Churches Are FULL Of Hurting People

Sometimes I just want to SMACK some church leaders up side the head! I want to tell them:

Look around you… Our churches are FULL of hurting people, and and all you want to do is argue! You look at ministries like mine and you argue and criticize! “Oh, deliverance is not for today… Christians can’t have demons anyway…” What you’re doing is not working! You don’t have to do deliverance in your church, but somebody needs to do it. Don’t just watch them suffer and WISH you could help. If what you’re doing is not working, send them to someone who knows how to help them. It doesn’t have to be me, but PLEASE find someone.


Inner Vows, (Part 1)

Why do we need to renounce inner vows?  Some inner vows are good…  Aren’t they?  When someone says,  “I’m NEVER going to hurt my kids like mamma did!”  Or, “I will NEVER abandon my family like daddy did!”  That’s a good thing…  Isn’t it?

The problem with inner vows is that keeping the vow is an act of fleshly righteousness.  We are not relying on the Holy Spirit to direct us.  We have decided in our mind and in our will that we will not be like the one who abused us, but our motivation may not be right.  The vow comes out of our hurt and pain, or out of our anger and bitterness.  This is a bitter root judgment and it means that our heart is not right.

Some of the inner vows you may need to renounce:


   ...let anyone love me weak anyone

   ...allow myself to need

   ...let them take anything away from me

   ...allow anyone to touch me

   ...share what is mine

   ...allow anyone to give me money

   ...write, read, understand

   ...allow myself to be hit

   ...go out at night

   ...let you see who I am

   ...let anyone know I hurt

   ...tell a woman (or man) anything

   ...tell a man (or woman) control me responsible for the actions of others

   ...receive a compliment

   ...participate in life

   ...allow a man (or woman) into my heart anything worthwhile sick violent or abusive

   ...mature or grow up



   ...remain aloof, separate logical in control of my live

By Cynthia Yarbrough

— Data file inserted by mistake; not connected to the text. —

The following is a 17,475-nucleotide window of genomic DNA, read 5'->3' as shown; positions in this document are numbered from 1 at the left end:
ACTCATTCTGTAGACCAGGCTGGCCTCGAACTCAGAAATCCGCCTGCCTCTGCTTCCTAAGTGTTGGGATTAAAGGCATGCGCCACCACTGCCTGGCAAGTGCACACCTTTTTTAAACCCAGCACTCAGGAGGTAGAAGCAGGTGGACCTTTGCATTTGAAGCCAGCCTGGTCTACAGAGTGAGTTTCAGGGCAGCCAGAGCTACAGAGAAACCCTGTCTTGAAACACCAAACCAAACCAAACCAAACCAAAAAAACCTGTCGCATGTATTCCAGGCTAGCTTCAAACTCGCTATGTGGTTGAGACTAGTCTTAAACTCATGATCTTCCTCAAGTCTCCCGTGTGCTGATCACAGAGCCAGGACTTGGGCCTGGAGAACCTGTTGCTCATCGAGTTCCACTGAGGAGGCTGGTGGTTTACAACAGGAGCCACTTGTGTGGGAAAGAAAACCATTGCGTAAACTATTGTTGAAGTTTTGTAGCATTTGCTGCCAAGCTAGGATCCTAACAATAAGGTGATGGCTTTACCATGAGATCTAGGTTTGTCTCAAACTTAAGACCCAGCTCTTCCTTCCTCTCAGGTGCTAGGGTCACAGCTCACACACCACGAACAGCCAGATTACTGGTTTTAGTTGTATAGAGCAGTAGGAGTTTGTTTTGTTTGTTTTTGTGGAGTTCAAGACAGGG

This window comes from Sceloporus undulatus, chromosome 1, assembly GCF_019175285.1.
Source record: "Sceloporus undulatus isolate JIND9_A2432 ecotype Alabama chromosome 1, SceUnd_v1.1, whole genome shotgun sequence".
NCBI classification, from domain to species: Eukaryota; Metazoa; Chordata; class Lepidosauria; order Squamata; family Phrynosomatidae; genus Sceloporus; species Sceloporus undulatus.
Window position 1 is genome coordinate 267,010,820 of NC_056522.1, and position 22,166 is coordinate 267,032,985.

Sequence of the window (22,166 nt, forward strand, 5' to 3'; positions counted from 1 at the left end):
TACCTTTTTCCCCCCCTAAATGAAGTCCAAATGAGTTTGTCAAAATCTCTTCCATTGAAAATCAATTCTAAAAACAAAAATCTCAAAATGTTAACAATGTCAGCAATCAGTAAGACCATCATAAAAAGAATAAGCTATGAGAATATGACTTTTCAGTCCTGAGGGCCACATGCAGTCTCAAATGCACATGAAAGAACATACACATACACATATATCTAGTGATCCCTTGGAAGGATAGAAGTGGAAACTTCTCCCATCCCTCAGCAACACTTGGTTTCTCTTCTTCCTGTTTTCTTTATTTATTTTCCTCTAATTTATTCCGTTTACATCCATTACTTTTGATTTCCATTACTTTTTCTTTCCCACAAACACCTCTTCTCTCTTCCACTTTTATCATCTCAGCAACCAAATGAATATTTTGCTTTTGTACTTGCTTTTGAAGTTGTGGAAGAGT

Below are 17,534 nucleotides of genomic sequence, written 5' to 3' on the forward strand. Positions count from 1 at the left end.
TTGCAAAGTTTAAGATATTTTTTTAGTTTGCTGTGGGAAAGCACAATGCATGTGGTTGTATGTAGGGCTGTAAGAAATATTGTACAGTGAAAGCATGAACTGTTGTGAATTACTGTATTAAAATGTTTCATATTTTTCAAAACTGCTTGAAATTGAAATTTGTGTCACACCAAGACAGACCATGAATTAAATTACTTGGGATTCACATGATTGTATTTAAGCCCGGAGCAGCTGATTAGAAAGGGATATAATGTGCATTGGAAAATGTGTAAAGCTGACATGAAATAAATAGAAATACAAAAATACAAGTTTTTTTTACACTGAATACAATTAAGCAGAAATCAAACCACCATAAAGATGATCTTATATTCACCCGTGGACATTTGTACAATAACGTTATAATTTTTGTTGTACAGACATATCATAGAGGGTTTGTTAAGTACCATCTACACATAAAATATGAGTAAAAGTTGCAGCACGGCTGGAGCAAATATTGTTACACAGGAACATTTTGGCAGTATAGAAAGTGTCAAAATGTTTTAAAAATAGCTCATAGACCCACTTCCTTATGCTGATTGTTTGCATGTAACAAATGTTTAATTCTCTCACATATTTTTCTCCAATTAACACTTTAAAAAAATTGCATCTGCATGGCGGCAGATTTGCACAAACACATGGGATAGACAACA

Trick-or-Treat, Should We?

There are many controversial subjects in the church today and Halloween is no exception.  The debate however appears to be more on the issues concerning the origins of Halloween, rather than the actions or methods of celebration.  Halloween is an annual event in this nation where people dress up as witches, ghosts, monsters and other demonic characters, which (no pun intended) haunt the streets of our cities under cover of darkness.  Halloween night is well known to all as a night of vandalism, violence, and mischief.  As Christians we are called to glorify God in all we do!  How then as Christians do we embrace such activities?  Who receives glory and honor on Halloween?  Does our Lord and savior Jesus Christ; or does Satan?

Isaiah 14:12-I5 tell of Satan's fall from heaven, and includes the “I wills.”  This is a well-known section of scripture, which clearly demonstrates Satan's desire and intent to receive the praises of men, to make himself as God.  I'll ask you again, who receives glory and honor and the praises of men on Halloween night?

I think it's no coincidence that Halloween today and its origin have the same key ingredient, that ingredient is compromise.

The history or origin of Halloween predates Christianity.  It goes back to Celtic Ireland, Scotland, and Wales, and their ancient pagan beliefs.  The Celts believed that as the harvest season ended and winter started, that spirits of the dead left the woods and fields and came into town seeking persons to possess or places to haunt.